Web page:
After Manziel was announced as the Heisman winner, plenty Teo supporters took to Twitter to argue that if Teo cant win the honor, no defensive player could. Teo built the strongest case a defensive player had for the Heisman in over three decades, maybe ever.

Itll be tough for Clowney to equal that. If he can, though, perhaps Teos 2012 finish will help Clowney in 2013.

Blackhawks Talk Podcast: Reacting to Round 1 of NHL Draft


Blackhawks Talk Podcast: Reacting to Round 1 of NHL Draft

On the latest Hawks Talk Podcast, Pat Boyle and Charlie Roumeliotis recap Round 1 of the 2018 NHL Draft.

They discuss the pair of puck-carrying defensemen that the Blackhawks selected on Friday, Adam Boqvist and Nicolas Beaudin. When can we expect to see these first-round picks play in the NHL?

Boyle also goes 1-on-1 with Boqvist and Beaudin. The guys spoke with Stan Bowman and Joel Quenneville on Friday.

The guys also share their biggest takeaways from those interviews, which includes your daily Corey Crawford update and Quenneville appeared excited that the team has plenty of cap space to spend in free agency.

Listen to the full episode at this link or in the embedded player below:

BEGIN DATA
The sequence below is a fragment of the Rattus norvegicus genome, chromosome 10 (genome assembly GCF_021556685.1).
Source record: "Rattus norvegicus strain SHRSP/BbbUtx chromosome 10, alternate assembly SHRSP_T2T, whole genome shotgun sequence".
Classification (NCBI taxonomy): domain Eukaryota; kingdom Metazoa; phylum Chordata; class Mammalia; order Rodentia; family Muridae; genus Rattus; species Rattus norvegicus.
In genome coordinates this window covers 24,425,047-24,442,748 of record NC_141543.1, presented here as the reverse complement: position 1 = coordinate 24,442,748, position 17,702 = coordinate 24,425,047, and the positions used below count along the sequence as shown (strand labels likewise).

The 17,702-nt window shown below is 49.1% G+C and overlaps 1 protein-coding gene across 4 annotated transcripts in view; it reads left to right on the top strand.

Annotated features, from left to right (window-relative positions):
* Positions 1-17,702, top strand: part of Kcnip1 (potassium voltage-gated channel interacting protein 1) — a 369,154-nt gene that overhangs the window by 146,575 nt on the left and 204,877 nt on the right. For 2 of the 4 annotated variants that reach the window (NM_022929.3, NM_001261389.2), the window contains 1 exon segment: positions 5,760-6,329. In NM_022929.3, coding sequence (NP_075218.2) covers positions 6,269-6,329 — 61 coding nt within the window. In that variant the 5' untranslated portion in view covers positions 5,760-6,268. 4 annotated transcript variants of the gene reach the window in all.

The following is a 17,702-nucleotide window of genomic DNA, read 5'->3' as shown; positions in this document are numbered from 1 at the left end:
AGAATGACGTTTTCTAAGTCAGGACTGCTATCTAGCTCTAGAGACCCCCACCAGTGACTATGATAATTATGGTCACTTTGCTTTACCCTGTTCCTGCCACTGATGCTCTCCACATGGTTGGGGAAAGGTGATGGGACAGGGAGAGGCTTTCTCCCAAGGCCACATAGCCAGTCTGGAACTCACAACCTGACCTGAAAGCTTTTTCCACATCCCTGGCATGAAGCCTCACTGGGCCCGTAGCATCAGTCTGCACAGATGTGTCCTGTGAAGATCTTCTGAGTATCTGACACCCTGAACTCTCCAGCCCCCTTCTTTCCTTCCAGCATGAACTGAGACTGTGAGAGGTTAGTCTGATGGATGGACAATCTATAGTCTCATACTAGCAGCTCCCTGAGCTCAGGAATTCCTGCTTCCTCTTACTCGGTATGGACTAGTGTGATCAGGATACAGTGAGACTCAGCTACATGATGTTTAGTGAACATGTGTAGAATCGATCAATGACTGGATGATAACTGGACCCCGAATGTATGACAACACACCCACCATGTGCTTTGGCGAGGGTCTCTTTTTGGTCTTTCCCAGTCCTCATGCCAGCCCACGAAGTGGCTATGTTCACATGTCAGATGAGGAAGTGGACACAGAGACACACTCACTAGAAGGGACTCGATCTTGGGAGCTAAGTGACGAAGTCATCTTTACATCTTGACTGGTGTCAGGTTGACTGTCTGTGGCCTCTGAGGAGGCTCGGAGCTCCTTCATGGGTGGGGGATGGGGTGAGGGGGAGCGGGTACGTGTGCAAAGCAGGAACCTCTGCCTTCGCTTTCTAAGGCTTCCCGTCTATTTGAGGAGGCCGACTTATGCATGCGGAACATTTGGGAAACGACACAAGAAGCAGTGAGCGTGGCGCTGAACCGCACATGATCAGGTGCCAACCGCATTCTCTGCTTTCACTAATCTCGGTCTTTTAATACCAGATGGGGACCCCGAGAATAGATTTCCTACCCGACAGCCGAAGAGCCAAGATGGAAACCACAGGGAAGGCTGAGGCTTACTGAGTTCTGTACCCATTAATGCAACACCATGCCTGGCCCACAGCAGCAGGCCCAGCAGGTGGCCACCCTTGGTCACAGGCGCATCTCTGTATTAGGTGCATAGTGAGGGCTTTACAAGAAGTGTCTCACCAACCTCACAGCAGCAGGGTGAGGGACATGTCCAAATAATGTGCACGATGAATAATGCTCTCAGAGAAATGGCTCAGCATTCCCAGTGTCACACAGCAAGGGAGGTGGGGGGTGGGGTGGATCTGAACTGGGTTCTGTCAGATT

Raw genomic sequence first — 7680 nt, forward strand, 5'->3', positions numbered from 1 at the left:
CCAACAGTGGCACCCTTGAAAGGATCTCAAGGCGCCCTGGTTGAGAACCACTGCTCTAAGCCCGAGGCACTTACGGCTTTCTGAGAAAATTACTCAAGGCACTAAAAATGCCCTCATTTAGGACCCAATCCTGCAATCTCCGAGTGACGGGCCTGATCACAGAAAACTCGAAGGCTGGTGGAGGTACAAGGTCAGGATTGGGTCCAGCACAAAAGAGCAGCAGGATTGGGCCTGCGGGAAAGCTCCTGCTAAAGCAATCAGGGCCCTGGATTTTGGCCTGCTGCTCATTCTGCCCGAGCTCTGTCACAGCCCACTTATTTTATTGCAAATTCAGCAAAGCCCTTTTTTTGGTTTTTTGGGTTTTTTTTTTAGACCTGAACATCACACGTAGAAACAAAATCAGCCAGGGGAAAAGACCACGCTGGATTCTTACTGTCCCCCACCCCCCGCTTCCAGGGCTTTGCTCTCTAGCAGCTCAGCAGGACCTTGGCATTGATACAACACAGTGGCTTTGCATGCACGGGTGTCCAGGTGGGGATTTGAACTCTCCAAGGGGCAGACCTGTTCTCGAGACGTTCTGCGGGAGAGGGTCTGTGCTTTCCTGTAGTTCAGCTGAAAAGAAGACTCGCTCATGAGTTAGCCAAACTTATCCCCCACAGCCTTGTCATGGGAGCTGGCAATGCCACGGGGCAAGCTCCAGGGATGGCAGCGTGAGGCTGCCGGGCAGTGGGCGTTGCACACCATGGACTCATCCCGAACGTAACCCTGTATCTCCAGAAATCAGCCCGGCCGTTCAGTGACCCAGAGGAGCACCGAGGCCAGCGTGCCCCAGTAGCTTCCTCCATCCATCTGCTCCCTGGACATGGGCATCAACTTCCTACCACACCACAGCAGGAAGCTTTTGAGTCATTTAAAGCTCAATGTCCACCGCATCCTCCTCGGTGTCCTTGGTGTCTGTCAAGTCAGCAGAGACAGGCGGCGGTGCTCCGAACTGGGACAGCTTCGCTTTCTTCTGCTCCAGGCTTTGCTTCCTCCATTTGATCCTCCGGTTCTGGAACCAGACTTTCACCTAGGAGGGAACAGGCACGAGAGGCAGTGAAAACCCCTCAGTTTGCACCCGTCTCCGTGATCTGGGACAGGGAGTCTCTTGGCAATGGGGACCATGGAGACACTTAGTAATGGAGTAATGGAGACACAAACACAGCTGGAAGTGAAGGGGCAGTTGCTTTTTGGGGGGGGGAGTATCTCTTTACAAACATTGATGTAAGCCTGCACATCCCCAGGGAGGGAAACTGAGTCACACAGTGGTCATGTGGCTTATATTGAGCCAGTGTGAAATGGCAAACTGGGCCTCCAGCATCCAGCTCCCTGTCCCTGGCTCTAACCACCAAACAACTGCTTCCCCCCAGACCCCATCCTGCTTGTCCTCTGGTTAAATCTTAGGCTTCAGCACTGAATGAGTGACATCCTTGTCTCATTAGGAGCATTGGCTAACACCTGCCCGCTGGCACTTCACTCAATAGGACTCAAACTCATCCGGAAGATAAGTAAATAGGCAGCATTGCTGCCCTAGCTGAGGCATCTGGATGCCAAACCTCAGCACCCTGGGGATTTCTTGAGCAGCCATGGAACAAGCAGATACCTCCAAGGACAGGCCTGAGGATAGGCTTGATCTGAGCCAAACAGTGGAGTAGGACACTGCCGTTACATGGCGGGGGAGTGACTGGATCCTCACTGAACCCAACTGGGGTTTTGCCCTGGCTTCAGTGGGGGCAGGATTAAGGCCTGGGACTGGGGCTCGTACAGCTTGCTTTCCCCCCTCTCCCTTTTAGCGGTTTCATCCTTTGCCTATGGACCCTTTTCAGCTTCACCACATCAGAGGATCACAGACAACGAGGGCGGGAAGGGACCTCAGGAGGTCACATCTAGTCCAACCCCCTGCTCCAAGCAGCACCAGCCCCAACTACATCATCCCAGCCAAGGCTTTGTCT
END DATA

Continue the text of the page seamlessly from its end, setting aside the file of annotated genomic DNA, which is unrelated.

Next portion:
It's only one start, but that's the Lucas Giolito that White Sox fans expected to see this season


It's only one start, but that's the Lucas Giolito that White Sox fans expected to see this season

The preseason expectations and the results have been drastically different for Lucas Giolito.

Expected to be the best pitcher on the White Sox starting staff, Giolito hasn’t come too close to that title, instead heading into Friday’s doubleheader with the most earned runs allowed of any pitcher in baseball. His walk total has been among the highest in the game all year long, too. And the calls from social media to send him down to Triple-A haven’t been at all infrequent.

But Friday, White Sox fans got a glimpse at what they expected, a look at the guy who earned so much hype with a strong September last season and a dominant spring training.

It wasn’t a performance that would make any reasonable baseball person’s jaw drop. But it was the best Giolito has looked this season. He still allowed four runs on seven hits — as mentioned, not a Cy Young type outing — but he struck out a season-high eight batters. Prior to giving up the back-to-back singles to start the eighth inning that brought an end to his evening, he’d surrendered just two runs.